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Lawrence Cracks Down On Bars After Surge In Violence

By Beth Germano, WBZ-TV
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Emmy award-winning Beth Germano is a general assignment reporter fo...
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LAWRENCE (CBS) – The city of Lawrence says it is successfully reducing bar-related crimes through a program of stepped-up enforcement. For the past several months, investigators with the Alcoholic Beverages Control Commission have been doing spot checks in city bars looking for potential violations.

Police chief John Romero says their work has helped the department after budget cuts forced layoffs. Romero cited the loss of patrol officers as a contributing factor to increased violence and trouble at bars.

Lawrence has 66 bars in a six square mile area, a congested club scene Romero says also contributes to problems. “ABCC has the authority to go into clubs and ensure they are complying with state law,” he said.

The commission recently suspended the licenses of two establishments, but has handed out dozens of citations ranging from overcrowding, to underage drinking, to violations of fire laws. Still, chief investigator Frederick Mahony says the enforcement is working since the number of suspensions has actually dropped. “If you reduce alcohol-related problems, alcohol-related crime will be cut,” said Mahony.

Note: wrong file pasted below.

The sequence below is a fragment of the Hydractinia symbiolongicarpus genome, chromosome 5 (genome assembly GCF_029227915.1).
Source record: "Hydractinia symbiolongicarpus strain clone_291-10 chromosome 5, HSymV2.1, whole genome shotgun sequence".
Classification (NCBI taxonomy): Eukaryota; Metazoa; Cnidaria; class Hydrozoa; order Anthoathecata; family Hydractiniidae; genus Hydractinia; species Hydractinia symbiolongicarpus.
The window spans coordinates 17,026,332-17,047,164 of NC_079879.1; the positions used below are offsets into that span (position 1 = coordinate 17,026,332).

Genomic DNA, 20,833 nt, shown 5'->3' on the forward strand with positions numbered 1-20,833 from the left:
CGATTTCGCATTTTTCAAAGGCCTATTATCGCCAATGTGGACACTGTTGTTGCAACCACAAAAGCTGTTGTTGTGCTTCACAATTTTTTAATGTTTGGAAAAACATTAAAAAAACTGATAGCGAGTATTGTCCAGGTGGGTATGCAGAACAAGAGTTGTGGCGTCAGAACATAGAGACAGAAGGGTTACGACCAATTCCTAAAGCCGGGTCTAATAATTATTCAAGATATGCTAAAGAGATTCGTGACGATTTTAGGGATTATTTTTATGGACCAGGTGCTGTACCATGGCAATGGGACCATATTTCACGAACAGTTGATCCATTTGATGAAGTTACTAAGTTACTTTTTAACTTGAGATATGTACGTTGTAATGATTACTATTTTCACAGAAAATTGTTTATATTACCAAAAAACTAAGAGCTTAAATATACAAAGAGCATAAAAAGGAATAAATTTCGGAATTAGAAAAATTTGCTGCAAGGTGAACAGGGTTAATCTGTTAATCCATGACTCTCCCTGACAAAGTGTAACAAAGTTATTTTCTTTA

Not only has the city stepped up enforcement, but Police Chief Romero is going before the licensing board to get a permanent rollback of closing time for bars from 2 a.m. to 1 a.m. on Friday nights into Saturday.

A pilot program rolling back the closing time was conducted between December and February, and according to Romero crime was cut in half. “If you have a 2:00 a.m. closing, people are coming to your city looking for a late closing, and more often than not, they’ve already been drinking. After 2:00 a.m. there’s no place to drink legally and they’re staying and hanging around. That’s when problems develop,” he said.

Club Copa owner Rafael Beamud disagrees with Romero’s assessment saying problems can develop at any time, but an earlier closing will be bad for business. He says he had to lay off employees during the pilot program, because too many patrons looked for later closing times beyond Lawrence.

“If you rollback to 1:00 a.m. there’ll be a mass exodus of people leaving clubs to go to a nearby town,” he said. “That hour causes people not to come here at all.”

The Lawrence Licensing Board is now considering the request.

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